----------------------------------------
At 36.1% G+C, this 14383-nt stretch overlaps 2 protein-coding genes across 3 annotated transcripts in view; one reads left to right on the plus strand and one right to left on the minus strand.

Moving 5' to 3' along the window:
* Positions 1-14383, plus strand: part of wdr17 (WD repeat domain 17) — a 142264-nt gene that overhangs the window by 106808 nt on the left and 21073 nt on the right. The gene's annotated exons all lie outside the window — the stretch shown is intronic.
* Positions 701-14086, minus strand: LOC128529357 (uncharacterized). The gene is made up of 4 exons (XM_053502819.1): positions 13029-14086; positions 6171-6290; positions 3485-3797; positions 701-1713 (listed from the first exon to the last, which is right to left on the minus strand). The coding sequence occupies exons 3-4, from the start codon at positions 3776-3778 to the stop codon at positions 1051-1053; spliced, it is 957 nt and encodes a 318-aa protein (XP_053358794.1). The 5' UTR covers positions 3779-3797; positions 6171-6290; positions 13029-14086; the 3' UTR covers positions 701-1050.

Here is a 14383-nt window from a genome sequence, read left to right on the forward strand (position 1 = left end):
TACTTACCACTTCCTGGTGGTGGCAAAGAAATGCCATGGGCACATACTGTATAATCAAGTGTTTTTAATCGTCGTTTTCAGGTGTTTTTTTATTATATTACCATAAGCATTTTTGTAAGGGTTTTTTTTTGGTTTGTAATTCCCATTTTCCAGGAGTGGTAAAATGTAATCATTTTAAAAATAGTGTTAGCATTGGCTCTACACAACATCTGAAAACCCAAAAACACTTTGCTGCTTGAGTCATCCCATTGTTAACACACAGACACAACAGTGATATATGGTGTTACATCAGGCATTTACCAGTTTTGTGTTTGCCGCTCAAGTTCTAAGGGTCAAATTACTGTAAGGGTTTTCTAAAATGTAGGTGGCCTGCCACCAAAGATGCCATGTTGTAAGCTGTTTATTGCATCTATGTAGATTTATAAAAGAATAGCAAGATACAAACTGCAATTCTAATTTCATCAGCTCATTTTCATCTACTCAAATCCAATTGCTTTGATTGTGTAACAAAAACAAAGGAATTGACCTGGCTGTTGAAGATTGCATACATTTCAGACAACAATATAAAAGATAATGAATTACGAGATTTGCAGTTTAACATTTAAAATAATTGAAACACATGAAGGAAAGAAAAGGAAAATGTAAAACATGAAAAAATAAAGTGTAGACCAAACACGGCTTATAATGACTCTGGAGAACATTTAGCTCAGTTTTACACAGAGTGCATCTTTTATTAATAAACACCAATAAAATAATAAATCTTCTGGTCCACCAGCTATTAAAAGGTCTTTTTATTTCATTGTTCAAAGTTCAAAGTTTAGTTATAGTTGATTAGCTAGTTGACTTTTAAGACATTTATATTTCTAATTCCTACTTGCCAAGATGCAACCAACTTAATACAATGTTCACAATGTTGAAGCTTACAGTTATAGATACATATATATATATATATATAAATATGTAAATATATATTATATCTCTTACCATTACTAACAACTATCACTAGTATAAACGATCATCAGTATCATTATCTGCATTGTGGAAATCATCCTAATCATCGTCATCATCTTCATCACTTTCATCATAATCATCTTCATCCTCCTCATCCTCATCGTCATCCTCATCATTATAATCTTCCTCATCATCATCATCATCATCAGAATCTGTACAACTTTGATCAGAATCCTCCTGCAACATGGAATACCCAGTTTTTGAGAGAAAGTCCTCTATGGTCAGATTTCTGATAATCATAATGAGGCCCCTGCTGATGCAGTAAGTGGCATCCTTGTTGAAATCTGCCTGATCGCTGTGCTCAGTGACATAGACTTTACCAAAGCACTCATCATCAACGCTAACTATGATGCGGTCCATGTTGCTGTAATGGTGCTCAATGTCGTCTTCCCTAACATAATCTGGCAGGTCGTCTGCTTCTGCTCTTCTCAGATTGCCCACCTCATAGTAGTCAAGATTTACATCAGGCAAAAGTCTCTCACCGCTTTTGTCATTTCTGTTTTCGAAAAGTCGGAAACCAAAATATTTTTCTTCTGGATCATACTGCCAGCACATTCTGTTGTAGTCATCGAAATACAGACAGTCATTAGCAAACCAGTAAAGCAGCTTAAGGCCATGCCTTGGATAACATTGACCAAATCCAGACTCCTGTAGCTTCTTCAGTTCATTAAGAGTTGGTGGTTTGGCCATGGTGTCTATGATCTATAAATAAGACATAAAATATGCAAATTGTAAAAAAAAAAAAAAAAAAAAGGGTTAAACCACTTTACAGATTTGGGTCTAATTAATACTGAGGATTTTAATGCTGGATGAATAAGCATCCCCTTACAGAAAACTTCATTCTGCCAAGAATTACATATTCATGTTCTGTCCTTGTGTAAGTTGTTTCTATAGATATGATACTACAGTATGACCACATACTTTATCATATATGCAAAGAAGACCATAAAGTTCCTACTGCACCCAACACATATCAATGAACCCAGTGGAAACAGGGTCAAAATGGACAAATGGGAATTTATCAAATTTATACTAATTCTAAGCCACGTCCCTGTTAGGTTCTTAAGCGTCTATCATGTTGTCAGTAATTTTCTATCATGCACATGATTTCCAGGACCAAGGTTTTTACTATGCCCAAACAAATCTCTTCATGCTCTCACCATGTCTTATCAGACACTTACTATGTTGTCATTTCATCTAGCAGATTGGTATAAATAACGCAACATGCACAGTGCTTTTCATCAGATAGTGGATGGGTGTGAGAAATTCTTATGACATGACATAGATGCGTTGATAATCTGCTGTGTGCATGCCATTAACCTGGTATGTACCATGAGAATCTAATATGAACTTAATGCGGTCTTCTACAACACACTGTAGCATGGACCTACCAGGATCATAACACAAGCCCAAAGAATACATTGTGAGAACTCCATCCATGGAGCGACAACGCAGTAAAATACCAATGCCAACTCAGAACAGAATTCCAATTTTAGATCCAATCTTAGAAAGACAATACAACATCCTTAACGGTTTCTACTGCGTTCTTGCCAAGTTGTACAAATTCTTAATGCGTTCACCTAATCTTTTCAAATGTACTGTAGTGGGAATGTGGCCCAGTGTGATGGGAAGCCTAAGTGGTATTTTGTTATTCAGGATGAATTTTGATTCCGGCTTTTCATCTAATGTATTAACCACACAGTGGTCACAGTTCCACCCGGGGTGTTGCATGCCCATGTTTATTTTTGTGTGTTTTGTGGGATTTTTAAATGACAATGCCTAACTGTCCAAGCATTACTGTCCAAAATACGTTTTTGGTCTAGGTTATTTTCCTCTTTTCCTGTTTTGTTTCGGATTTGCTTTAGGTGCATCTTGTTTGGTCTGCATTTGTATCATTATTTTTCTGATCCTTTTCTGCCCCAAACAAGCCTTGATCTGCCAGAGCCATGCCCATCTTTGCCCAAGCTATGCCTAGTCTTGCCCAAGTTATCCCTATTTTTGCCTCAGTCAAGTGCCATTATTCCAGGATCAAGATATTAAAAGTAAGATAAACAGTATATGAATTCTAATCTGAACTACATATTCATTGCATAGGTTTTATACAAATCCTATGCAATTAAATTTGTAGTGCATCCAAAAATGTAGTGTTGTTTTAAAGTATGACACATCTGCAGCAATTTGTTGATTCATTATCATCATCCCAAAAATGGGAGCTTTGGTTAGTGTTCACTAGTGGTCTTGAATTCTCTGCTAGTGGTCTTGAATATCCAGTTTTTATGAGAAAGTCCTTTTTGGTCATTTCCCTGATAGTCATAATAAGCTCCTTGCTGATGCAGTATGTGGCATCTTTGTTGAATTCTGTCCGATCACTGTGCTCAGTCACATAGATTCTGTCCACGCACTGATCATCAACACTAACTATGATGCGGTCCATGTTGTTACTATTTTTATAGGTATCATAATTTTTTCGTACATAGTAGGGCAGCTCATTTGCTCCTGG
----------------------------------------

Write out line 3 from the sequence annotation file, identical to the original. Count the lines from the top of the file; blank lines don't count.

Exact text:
* Positions 1-14383, plus strand: part of wdr17 (WD repeat domain 17) — a 142264-nt gene that overhangs the window by 106808 nt on the left and 21073 nt on the right. The gene's annotated exons all lie outside the window — the stretch shown is intronic.